When the 4.6 engine came out, it was spec'd to take 5w-30, but many of the farmers (hey, I'm in Iowa here) were set in their ways and changed the oil with 10w-30.......and kept blowing up their oil filters! I changed MANY bulged oil filters for the first few years of the 4.6L......which sucks as they were usually expanded too big to get my small filter wrench on, but not big enough to use my big filter wrench.

As others have stated above, the 'Vette rolled out of the factory filled with Mobil 1 5w-30. I would agree that for break in, it's not going to hurt to use conventional 5w-30 for break-in for the first few thousand miles before you switch to synthetic, but I would stick with whatever viscosity the seller recommends if it's an "aftermarket" crate engine with non-OEM parts in it.
No offence taken. I agree with you 100%. They even mention a distributor ignition in there. WTF???? Just copied and pasted the instructions from GM posted here:
http://www.crateenginedepot.com/stor...s-W106C46.aspx
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Old 12-01-2010, 01:47 AM   #10 (permalink)
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Originally Posted by chriswtx View Post
I agree, no tool to prime the LS engines. I always use Shell Rotella T 10W30 or 15W40 non synthetic oil for breaking in a new engine. Has more zinc in it. 1200 ppm of zinc compared to the EPA mandated 800ppm of zinc for oils rated for cars..Run it for 10mins drain it and change filter, refill with Rotella drive it for 1500 miles, drain it and fill with mobil 1 of choice...
Really? Run the Shell Rotella for 10 minutes, and then drain it?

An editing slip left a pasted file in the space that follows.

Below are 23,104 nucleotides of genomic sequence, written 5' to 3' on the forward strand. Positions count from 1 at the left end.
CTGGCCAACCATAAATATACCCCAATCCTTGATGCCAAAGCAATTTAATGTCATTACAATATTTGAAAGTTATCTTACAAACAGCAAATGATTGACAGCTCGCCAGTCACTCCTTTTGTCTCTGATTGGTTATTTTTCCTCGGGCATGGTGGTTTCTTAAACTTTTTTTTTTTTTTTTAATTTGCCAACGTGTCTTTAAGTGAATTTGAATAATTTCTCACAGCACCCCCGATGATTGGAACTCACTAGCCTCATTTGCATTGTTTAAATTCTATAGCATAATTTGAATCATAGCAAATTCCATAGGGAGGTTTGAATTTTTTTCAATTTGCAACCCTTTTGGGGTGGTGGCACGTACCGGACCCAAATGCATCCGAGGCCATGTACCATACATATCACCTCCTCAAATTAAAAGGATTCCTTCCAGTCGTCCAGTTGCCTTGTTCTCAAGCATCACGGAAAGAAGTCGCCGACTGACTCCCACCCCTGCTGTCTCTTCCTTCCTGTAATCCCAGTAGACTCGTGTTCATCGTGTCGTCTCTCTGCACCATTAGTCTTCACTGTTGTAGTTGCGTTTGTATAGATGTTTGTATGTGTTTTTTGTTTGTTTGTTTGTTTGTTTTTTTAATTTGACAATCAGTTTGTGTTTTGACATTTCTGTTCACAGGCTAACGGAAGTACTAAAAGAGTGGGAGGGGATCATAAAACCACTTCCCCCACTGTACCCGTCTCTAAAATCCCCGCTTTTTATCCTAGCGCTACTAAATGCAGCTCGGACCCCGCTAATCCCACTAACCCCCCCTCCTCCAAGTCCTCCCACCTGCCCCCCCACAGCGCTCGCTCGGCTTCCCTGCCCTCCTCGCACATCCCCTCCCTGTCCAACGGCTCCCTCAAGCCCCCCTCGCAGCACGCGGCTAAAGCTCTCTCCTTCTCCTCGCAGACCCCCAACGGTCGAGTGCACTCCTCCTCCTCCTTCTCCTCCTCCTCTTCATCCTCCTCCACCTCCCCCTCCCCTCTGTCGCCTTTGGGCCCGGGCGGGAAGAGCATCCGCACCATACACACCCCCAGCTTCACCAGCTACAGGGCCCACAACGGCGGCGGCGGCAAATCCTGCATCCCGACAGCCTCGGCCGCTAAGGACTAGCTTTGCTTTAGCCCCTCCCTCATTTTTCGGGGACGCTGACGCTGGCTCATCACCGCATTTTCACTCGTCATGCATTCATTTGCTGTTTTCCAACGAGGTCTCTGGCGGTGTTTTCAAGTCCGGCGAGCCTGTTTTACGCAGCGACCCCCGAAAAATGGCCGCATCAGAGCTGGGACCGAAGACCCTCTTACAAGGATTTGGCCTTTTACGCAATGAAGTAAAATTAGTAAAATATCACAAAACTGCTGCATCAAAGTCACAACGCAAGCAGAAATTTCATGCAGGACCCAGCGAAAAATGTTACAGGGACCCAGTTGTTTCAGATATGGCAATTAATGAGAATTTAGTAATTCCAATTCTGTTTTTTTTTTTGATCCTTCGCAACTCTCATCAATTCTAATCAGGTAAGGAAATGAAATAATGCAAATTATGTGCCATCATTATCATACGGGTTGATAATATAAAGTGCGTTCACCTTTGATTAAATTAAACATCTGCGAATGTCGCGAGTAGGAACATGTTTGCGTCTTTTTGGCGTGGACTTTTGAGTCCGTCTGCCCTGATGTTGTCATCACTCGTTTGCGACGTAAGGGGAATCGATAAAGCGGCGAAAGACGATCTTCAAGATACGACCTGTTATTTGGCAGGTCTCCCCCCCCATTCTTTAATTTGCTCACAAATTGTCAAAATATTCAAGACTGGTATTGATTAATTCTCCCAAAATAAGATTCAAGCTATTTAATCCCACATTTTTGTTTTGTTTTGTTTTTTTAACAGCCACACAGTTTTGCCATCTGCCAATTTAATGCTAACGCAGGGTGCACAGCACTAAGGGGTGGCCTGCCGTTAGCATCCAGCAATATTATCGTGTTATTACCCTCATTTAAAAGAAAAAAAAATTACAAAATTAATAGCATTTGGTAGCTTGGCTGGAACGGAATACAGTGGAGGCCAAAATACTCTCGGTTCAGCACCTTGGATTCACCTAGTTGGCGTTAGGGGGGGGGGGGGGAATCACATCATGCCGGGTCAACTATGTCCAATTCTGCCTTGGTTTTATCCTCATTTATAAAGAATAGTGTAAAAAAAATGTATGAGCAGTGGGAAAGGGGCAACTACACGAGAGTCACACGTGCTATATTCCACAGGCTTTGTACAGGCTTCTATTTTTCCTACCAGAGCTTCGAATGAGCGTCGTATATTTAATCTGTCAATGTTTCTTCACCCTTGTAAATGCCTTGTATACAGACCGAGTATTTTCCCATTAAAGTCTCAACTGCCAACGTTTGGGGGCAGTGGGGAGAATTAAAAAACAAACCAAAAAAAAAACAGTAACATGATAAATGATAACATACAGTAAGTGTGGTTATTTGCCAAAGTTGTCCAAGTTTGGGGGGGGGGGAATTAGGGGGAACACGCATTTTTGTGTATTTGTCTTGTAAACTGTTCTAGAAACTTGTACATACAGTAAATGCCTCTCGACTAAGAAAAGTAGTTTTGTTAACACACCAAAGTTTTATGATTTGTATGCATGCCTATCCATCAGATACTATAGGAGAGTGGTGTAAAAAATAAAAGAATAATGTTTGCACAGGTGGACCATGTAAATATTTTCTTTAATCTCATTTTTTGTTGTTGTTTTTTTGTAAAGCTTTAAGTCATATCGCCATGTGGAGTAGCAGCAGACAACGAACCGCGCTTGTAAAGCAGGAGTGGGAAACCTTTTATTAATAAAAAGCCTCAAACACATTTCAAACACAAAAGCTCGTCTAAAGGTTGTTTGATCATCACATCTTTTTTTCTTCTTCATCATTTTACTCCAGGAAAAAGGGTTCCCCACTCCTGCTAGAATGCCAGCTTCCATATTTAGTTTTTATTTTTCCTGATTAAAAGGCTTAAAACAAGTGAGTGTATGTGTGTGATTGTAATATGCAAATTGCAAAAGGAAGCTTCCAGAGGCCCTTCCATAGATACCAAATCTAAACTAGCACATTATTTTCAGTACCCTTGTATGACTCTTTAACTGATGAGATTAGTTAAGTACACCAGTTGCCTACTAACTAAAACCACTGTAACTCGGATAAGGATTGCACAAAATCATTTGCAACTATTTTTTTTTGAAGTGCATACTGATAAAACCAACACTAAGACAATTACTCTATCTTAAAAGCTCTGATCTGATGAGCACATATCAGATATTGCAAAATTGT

Quote:
Originally Posted by Shane View Post
If I'm not mistaken, the LS engines are spec'd to take 5w-30. Engines are "engineered" to take a specific viscosity of oil. The tolerances inside the engine are calculated to flow a certain amount of oil at a certain pressure given that viscosity of oil.

When the 4.6 engine came out, it was spec'd to take 5w-30, but many of the farmers (hey, I'm in Iowa here) were set in their ways and changed the oil with 10w-30.......and kept blowing up their oil filters! I changed MANY bulged oil filters for the first few years of the 4.6L......which sucks as they were usually expanded too big to get my small filter wrench on, but not big enough to use my big filter wrench.

As others have stated above, the 'Vette rolled out of the factory filled with Mobil 1 5w-30. I would agree that for break in, it's not going to hurt to use conventional 5w-30 for break-in for the first few thousand miles before you switch to synthetic, but I would stick with whatever viscosity the seller recommends if it's an "aftermarket" crate engine with non-OEM parts in it.
Thanks Shane. What you're saying makes good sense.
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Old 12-01-2010, 01:53 AM   #11 (permalink)
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I started using Mobil 1 15W-50 when I did a Maggie supercharger install from Lingenfelter on my stock C5. They told me Lingenfelter fills all their motors(forged built or stock with cam or charger bolted on) with 15w-50 and their warranty is for 3 years 36,000 miles on the charger installs..Also told me 5W-30 for cars located in extreme winter conditions..
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Old 12-01-2010, 01:56 AM   #12 (permalink)
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Really? Run the Shell Rotella for 10 minutes, and then drain it?


Basically cleans out any assembly lubes and fine metal shavings if any..Oil is cheap...

no matter what oil you pick, you'll be fine...

Last edited by chriswtx; 12-01-2010 at 02:17 AM..